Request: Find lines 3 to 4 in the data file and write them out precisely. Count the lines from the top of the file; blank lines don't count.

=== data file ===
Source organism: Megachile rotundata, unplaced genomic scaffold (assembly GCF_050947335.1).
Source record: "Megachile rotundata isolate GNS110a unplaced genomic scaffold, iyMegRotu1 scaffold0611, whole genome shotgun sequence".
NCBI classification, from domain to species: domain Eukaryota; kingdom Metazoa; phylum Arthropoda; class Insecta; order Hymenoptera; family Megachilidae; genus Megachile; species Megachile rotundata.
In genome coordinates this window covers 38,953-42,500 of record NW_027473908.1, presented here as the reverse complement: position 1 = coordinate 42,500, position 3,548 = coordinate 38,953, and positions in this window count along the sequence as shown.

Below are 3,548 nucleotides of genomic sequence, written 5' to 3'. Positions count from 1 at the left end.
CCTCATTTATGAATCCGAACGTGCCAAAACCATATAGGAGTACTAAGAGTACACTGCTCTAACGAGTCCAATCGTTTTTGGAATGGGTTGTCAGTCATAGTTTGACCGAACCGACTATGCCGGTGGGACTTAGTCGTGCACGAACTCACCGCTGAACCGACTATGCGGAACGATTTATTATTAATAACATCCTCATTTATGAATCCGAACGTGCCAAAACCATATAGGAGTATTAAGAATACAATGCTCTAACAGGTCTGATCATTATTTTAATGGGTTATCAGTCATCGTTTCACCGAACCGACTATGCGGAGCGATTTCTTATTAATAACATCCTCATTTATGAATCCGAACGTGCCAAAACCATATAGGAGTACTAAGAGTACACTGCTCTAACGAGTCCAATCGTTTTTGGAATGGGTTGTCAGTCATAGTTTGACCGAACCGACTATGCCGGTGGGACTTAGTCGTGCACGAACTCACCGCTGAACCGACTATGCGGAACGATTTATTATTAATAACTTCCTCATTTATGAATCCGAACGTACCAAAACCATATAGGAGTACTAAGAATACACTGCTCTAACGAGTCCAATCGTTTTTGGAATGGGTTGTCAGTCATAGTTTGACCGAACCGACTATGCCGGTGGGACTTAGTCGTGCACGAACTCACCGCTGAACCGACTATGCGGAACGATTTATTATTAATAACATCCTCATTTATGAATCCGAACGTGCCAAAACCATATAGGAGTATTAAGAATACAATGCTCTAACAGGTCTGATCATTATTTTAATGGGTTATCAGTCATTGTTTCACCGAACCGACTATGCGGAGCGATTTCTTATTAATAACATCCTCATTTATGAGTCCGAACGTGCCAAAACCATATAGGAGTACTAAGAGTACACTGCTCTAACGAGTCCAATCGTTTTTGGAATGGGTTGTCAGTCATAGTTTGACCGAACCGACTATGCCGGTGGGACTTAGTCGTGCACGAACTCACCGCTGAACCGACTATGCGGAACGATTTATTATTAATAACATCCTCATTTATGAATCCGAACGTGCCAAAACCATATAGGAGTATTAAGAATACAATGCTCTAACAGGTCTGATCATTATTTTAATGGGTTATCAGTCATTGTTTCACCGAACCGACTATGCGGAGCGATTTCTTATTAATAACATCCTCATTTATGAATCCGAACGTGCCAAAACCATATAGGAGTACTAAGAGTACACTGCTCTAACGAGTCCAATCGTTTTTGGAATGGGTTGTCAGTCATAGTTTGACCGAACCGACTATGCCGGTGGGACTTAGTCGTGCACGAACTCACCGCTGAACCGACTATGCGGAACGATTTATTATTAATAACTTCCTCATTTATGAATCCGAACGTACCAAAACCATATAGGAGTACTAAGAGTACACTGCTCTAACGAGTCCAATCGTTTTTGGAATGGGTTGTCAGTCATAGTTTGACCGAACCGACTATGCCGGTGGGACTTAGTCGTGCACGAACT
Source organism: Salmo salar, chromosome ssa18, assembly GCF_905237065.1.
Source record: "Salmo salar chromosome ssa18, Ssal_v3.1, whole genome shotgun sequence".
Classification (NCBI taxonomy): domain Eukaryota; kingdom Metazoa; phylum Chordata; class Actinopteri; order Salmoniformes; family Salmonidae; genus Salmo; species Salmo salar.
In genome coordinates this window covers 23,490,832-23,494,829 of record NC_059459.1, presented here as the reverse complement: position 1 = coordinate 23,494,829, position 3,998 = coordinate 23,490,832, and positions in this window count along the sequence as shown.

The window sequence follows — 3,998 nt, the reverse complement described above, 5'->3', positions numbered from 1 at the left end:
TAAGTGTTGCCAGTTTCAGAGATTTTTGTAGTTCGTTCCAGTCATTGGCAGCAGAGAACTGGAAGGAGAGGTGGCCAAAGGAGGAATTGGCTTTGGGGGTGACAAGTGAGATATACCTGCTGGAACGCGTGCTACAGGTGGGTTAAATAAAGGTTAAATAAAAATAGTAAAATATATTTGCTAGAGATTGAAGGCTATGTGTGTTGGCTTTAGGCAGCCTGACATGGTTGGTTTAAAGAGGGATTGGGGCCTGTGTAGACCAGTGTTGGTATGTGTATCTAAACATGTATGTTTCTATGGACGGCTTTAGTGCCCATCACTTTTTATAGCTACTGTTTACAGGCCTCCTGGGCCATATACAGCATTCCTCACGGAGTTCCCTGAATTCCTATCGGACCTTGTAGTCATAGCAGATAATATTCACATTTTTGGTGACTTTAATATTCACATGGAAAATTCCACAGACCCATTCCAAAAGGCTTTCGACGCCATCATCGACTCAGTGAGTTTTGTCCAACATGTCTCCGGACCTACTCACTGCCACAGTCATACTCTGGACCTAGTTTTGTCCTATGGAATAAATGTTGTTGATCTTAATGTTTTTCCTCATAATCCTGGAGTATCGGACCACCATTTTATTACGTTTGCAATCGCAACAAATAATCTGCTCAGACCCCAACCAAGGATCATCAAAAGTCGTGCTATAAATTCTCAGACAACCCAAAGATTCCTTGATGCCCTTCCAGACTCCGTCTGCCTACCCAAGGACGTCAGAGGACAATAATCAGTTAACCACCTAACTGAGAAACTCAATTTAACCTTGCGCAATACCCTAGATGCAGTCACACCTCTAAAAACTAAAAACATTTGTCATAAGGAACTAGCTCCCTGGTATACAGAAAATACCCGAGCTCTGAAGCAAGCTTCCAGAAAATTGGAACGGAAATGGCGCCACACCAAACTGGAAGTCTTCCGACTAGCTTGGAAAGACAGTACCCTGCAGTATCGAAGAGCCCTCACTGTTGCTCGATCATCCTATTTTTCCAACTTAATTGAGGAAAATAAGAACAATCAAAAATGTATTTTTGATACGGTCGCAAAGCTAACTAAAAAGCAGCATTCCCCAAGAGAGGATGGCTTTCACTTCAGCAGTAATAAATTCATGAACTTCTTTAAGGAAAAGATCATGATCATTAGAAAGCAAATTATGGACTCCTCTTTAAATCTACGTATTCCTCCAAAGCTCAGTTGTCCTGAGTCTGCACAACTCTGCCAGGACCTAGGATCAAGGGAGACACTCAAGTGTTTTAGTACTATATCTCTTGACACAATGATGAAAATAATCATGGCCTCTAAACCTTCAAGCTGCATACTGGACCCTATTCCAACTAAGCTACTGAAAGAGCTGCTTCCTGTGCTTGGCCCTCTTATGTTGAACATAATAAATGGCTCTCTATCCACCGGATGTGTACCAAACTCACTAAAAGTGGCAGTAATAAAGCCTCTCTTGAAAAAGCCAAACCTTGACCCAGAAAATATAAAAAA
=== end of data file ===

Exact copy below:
NCBI classification, from domain to species: domain Eukaryota; kingdom Metazoa; phylum Arthropoda; class Insecta; order Hymenoptera; family Megachilidae; genus Megachile; species Megachile rotundata.
In genome coordinates this window covers 38,953-42,500 of record NW_027473908.1, presented here as the reverse complement: position 1 = coordinate 42,500, position 3,548 = coordinate 38,953, and positions in this window count along the sequence as shown.